For example, you can use a Facebook application to connect your LinkedIn profile, which automatically re-posts Facebook updates to your LinkedIn status. Similarly, LinkedIn connects to Twitter profiles, automatically reposting your status updates there. Without the need for any other software, Darcy can cascade one status update to three networks.

Content farming. Our third suggestion for Darcy helped her tackle one of the toughest issues in effective social networking: What do you say when you've run out of the obvious and don’t want to discuss the weather? 

This is where a good RSS farm is handy. An RSS farm is a collection of Web site feeds, or syndication updates, that are aggregated into an easy reader. This lets you skim and share the headlines of many sites at once to locate content quickly. One of the easiest RSS readers is Google Reader, which is Web-based, so you can scan feeds from any Web appliance. 

Adding RSS feeds is easy: click the RSS symbol at the top of almost any Web site, and your browser will offer to subscribe directly or connect it to your Google (or other) reader. Add feeds from lots of different sources – not just real estate topics, but also lifestyle, technology, local events and especially video. Anything that might be of interest to your sphere of influence is useful as a daily contribution item, as long as it will make friends think positively about your interactions. 

Remember, you're going to be social networking far more frequently than traditional mailings, so you need a lot of content. With an RSS farm, quickly reviewing interesting content and then sharing it to your social media presence is streamlined.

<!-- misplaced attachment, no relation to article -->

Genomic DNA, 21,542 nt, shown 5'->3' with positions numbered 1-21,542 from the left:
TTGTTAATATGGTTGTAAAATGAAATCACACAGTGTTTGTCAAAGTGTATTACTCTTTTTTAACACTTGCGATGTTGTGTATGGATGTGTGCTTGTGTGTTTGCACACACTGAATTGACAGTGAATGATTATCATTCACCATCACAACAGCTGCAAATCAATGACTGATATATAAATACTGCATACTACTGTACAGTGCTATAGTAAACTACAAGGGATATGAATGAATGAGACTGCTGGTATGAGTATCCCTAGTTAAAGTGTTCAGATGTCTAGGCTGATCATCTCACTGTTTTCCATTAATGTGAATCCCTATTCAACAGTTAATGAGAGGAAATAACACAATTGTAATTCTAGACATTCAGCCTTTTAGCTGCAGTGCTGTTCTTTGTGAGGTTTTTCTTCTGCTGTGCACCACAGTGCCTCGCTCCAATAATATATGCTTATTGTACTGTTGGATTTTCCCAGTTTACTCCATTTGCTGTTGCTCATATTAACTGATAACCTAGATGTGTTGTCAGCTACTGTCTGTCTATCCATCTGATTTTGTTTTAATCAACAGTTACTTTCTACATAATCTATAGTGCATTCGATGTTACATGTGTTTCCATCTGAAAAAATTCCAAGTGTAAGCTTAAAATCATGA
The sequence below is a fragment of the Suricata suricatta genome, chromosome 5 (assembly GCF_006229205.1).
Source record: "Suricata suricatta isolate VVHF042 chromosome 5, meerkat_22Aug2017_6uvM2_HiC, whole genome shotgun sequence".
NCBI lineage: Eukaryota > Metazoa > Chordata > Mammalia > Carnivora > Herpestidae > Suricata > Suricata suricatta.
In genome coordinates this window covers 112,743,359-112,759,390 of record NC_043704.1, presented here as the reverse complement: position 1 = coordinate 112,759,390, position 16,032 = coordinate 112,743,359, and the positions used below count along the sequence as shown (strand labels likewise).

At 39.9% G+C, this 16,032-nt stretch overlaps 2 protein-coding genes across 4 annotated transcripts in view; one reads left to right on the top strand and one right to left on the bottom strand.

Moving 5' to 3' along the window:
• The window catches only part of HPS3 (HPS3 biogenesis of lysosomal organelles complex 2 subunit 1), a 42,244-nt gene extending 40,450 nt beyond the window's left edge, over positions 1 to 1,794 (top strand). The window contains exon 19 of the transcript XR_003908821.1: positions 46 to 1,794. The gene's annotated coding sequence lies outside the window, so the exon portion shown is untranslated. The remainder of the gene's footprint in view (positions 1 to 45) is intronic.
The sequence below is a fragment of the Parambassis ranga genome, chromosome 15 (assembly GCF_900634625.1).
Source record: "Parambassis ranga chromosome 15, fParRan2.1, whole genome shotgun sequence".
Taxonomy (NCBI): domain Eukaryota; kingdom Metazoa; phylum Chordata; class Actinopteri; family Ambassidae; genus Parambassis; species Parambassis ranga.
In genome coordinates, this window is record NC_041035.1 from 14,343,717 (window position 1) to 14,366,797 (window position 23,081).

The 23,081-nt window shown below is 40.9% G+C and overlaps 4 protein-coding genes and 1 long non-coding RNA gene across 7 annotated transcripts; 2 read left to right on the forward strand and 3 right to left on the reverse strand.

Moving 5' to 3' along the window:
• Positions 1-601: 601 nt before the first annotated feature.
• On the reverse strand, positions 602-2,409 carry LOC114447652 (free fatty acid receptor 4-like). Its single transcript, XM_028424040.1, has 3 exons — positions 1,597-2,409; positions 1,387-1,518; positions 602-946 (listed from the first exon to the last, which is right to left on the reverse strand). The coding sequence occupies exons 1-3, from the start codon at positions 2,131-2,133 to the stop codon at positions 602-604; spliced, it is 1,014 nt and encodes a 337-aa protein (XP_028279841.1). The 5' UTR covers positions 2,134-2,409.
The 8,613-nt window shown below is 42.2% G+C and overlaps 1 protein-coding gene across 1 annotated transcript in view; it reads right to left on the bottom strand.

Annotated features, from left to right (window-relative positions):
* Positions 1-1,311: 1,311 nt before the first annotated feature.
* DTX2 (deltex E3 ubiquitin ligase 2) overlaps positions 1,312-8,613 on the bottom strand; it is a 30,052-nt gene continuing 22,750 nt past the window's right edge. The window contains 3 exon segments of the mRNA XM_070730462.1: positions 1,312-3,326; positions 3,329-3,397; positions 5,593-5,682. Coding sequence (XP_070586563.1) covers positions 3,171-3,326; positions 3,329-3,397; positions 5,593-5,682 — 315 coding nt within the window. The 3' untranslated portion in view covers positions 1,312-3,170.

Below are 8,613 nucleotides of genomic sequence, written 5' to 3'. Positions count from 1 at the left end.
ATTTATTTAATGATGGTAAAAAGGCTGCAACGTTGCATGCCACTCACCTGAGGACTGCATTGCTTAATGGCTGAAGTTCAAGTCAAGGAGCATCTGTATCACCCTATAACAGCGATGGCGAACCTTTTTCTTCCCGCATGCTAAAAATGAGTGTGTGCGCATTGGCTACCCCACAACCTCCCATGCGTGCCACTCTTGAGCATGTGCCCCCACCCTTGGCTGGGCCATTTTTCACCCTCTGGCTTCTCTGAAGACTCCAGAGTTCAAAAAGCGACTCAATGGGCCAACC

Mobilize everything. Darcy was already using her smartphone to manage her Facebook presence, so mobilizing her entire social network strategy should be an easy improvement. 

Searching, sharing and monitoring on a handheld can often be challenging, depending upon your technology. Darcy uses a Blackberry, so our immediate suggestion was to download Viigo to gather her RSS feeds into a mobile application designed for smaller screens and fewer clicks. Similar apps are available for most mobile operating systems. 

Also, we suggested Darcy learn her "direct" e-mail and texting addresses for the popular platforms. She can text a status update to Facebook rather than launch the application or Web site. Likewise, Darcy can SMS a tweet using her Twitter profile's "short code" stored in her phone’s address book. All of these techniques will help Darcy keep connected while keeping on the go.

Join the group. Our last suggestion for Darcy was to consider ways she can use social media as a listen-and-learn tool. Some of the most powerful opportunities occur simply by joining a conversation and listening to people explore ideas, share stories and offer perspectives. 

This is where the professional networks like LinkedIn really shine. The LinkedIn Groups function lets users join others in discussions and sharing spaces on like-minded topics. In addition to real estate groups, she should consider groups focused on topics she's passionate about – hobbies, interests, activities – because they offer great ways to learn and meet people who might someday need her services.

By the end of our conversation, Darcy was clearly on her way to implementing some simple and sensible techniques that will help her maximize her business online. With a few tweaks and tools to help her consistently contribute to the online discussion, Darcy should have no trouble making social media a source of growth for her career this year.

Matthew Ferrara is CEO of Matthew Ferrara & Company, an international real estate consulting, management, strategy and sales organization. For more than two decades, Ferrara has been helping top-performing brokerages to transform their marketing, technology and customer service strategies to create loyal clients and lead the competition in the next generation of real estate business. Learn more at www.matthewferrara.com.